Celebrated domestically and internationally for tea ceremony caddies in lacquer and mother-of-pearl inlay, as well as rather more substantial fittings such as kimono display hangers, artisan Tatsuaki Kuroda (1904-82) has finally been honored with the first Kyoto retrospective exhibition of his work.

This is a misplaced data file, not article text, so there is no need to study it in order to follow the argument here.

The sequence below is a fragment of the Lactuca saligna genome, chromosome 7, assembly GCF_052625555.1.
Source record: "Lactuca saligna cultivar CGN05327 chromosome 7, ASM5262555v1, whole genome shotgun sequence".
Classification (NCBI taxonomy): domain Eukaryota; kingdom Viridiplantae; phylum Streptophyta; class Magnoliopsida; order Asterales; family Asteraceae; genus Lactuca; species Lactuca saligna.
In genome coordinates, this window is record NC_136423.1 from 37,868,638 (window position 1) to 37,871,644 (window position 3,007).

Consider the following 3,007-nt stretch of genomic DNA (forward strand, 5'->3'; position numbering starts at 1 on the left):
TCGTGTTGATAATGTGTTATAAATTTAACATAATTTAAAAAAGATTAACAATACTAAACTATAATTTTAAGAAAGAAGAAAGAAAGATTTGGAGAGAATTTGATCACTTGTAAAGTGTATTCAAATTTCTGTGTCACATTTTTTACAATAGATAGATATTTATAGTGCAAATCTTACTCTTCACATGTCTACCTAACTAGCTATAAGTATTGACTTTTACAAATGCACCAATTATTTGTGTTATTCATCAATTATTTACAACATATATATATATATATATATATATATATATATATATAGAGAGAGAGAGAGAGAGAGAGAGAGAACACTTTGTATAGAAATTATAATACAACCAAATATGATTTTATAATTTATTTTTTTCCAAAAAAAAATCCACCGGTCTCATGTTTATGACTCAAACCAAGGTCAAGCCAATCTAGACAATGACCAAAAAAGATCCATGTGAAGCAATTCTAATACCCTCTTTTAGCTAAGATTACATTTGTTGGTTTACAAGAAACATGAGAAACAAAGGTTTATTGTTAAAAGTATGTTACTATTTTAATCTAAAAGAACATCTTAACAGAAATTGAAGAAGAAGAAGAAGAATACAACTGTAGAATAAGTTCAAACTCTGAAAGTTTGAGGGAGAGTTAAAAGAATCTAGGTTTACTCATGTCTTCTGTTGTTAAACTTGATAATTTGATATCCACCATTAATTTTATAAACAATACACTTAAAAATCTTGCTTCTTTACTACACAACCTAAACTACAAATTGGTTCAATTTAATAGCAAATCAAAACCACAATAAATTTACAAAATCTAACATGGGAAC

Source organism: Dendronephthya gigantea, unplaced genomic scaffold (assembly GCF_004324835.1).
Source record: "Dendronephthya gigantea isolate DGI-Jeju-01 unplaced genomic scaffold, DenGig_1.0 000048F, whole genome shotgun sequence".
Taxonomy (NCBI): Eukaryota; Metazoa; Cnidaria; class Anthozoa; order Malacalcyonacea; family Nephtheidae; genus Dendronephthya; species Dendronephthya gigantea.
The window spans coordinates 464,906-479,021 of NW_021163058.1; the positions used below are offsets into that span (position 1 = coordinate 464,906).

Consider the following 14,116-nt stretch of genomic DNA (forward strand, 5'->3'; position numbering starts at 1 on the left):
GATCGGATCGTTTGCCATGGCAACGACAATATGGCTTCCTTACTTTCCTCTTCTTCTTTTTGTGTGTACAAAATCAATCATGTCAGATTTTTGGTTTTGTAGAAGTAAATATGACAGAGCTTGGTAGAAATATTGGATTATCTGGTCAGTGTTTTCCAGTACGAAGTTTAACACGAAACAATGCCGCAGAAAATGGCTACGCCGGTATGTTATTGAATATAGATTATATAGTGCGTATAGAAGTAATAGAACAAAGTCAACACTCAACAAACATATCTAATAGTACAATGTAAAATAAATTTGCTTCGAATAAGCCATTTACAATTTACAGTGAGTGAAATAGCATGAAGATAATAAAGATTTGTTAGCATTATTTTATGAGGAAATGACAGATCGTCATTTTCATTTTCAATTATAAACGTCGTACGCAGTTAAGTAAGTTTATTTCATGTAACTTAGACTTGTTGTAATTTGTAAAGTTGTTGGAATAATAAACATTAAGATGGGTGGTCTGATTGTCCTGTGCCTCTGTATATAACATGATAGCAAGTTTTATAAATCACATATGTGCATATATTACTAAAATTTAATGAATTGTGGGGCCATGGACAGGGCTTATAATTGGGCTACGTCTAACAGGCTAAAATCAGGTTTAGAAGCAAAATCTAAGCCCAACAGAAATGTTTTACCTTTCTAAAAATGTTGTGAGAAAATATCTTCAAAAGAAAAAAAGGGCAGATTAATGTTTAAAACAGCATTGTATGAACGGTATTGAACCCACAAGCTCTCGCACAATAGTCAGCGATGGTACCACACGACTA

The exhibition focuses on his formative encounters with Kyoto craft and cultural elites when he was in his 20s, and the patronage of his Kyoto clients such as the Kagizen Yoshifusa confectioners. Later in life, Kuroda was commissioned to produce a large decorative cabinet and interior-door decorations for the Seiden-Take-no-Ma (Audience Room) of the Imperial Palace. On display, too, is the “King’s Throne,” part of a set of furniture made for the Gotemba mountain retreat of the legendary film director Akira Kurosawa. As if further credentials were called for, Kuroda was also the first woodworker to be designated a Living National Treasure, in 1970.

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